Arizona’s Folk-Punk and DIY Scene

The folk-punk and DIY genre tends to remain underground, but when it springs up every now and then, it's sure to please.

Joseph Rivas, Columnist

Punk rock for the most part is dead, but from time to time a local music scene will pop up and bring back certain punk ideals and practices. The newest incarnation of punk culture is folk-punk, or DIY, and currently Arizona is home to one of the largest scenes in the Southwest. Bands such as Andrew Jackson Jihad in downtown Phoenix and artists like Pat “the Bunny” in Tucson have gained a massive cult following and are staples in the folk-punk and DIY world.

The band Andrew Jackson Jihad is comprised of the lead singer Sean Bonnette and upright bassist Ben Gallaty, their songs are some of the most truthful and heartfelt songs I’ve ever heard. Their lyrics are that of a man spilling his emotions and thoughts honestly and with little fear of judgement. Even though the accompanying instrumentals are not revolutionary, the bare-bones sound complements the brutal honesty of Bonnette’s singing. But it’s not for everyone. Some might find his singing out of key and strained voice off-putting, but if you can look past that, it’s nothing but pure brilliance and honesty.

Pat “the Bunny,” or Pat Schneeweis, is one of folk-punk’s greatest lyricists, playing in many bands starting with Johnny Hobo and the Freight Trains and, most recently, Ramshackle Glory. Schneeweis has a body of work worthy of respect, and his music has evolved over time to reflect the place he is in mentally. His earlier work was sardonic, rude, crass and appallingly honest, reflecting his nihilistic attitude. But his newer work, under Ramshackle Glory, shows his new outlook on life and reflects the thoughts of a man who has been through rough times and grown tired of being the things that he was. It’s the first time I’ve ever heard a musician change his outlook on life in the form of his music as clearly as he does, and it’s definitely worth your time based on that alone. However, just like Andrew Jackson Jihad, it’s not for those who are put off by low production values and shaky vocals.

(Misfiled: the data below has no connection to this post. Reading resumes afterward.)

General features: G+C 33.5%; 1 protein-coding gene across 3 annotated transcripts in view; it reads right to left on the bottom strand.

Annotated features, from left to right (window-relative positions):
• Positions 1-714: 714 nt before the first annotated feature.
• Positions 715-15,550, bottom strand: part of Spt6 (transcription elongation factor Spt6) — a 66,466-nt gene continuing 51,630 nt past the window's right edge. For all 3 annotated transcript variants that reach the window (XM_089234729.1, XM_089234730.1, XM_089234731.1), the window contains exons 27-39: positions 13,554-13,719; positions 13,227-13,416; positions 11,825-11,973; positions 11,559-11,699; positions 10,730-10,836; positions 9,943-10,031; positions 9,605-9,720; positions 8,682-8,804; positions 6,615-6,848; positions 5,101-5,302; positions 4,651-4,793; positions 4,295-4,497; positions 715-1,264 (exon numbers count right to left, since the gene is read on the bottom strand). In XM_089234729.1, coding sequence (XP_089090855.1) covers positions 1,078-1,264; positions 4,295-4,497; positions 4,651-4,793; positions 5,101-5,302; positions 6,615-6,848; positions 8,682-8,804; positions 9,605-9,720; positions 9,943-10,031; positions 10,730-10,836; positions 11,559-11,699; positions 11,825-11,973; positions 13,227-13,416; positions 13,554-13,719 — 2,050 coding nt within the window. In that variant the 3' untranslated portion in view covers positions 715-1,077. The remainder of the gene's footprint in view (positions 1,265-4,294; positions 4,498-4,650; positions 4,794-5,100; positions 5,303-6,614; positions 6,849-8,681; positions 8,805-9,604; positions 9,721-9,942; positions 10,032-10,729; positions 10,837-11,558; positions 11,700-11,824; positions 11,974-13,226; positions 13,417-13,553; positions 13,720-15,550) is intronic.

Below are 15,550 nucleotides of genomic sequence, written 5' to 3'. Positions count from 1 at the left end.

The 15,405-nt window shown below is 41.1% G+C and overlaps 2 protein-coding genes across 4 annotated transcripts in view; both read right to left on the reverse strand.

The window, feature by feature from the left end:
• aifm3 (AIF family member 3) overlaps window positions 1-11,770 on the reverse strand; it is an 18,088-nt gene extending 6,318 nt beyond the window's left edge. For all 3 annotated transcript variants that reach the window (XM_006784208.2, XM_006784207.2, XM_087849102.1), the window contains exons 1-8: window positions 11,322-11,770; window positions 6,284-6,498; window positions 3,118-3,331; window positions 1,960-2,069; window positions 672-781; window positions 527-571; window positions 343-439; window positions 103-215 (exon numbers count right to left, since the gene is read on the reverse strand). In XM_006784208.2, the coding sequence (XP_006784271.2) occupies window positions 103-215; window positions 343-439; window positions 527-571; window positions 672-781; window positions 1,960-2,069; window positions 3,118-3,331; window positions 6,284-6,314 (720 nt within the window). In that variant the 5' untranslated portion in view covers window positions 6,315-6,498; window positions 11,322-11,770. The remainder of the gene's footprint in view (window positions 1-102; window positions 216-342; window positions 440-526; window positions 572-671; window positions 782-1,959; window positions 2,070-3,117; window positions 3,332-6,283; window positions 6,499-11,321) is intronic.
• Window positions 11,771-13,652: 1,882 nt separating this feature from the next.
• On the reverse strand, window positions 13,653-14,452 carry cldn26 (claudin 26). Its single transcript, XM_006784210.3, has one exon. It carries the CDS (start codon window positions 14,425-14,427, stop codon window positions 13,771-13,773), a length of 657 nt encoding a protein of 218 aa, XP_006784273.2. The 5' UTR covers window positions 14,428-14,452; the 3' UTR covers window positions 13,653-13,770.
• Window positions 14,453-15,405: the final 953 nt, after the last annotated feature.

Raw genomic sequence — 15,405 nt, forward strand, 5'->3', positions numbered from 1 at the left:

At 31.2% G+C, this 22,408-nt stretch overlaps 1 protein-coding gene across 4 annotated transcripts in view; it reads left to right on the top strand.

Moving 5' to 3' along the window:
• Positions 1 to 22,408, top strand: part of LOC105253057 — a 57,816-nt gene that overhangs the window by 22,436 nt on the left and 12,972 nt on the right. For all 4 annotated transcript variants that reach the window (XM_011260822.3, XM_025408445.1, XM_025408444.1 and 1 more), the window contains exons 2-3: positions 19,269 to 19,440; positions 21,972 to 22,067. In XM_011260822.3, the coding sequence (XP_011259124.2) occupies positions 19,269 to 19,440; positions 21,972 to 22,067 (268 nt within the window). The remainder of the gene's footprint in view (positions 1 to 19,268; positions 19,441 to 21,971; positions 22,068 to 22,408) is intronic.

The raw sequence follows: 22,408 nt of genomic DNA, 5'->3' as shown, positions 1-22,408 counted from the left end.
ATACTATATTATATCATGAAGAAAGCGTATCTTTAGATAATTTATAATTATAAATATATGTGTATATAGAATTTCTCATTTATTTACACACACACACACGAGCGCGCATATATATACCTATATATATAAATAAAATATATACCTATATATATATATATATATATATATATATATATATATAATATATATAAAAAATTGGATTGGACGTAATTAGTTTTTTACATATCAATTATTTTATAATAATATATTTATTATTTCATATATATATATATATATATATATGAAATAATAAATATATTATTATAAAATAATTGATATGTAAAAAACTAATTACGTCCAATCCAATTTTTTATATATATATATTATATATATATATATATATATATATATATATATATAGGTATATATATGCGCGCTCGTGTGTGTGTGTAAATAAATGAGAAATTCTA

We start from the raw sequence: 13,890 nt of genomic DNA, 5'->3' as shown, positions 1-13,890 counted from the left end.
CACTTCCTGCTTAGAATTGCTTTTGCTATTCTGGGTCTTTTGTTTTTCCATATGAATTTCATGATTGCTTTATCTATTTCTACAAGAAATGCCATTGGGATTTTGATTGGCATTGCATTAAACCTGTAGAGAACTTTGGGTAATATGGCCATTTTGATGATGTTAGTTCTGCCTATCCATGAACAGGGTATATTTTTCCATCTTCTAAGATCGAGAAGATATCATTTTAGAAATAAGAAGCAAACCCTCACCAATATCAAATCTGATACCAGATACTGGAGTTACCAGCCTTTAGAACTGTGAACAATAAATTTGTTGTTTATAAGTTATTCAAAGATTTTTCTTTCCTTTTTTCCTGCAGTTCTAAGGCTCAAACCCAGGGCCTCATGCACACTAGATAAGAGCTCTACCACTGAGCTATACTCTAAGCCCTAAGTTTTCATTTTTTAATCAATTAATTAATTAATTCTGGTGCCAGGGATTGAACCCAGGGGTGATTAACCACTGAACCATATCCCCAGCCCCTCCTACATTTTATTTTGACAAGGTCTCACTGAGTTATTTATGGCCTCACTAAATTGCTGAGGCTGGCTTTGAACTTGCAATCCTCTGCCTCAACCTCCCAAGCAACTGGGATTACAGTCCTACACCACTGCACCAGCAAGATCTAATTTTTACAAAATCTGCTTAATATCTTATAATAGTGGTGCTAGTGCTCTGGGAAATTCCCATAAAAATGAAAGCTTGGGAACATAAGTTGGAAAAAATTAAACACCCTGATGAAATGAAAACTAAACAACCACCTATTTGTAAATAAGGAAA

If you don’t know what DIY is, it’s exactly what it sounds like. The basis of it is that bands are doing everything for themselves with as little external help as possible. Promotion, booking shows, and clerical work is done by the band itself, and all shows the band plays are all ages and have reasonable door prices. It’s selfless in a way that’s refreshing, the de-emphasis on monetary gain makes the whole thing seem far more genuine and honest in comparison to “regular,” bigger music events.

Now, folk-punk is just as self explanatory as DIY. It’s an eclectic mix of traditional folk music such as English, Irish, and other forms of European folk music infused with punk vocals, attitude, and ethics. This hybrid genre has over time grown bigger and has received a surprising amount of mainstream recognition; but unlike many other underground genres folk-punk has stayed true to what made it great in the first place.

Both genres and scenes are astonishingly loving. At first glance they seems hardcore, angry, violent, and rough, but they’re surprisingly gentle and charitable. Both genres have an unspoken code of conduct and that’s to simply help each other out whenever possible, and to treat everyone like family. When you go to a folk-punk or DIY show, that’s exactly how you’ll feel. This level of humanitarianism and egalitarianism is what sets this apart from any other music scene I’ve engaged in and it’s values have impacted my life and will play a crucial role in how I treat others and see the world around me.

If either DIY or folk-punk interests you, do some research and find local shows and support local artists. This scene is open to anyone and everyone, and you’ll definitely have a great time.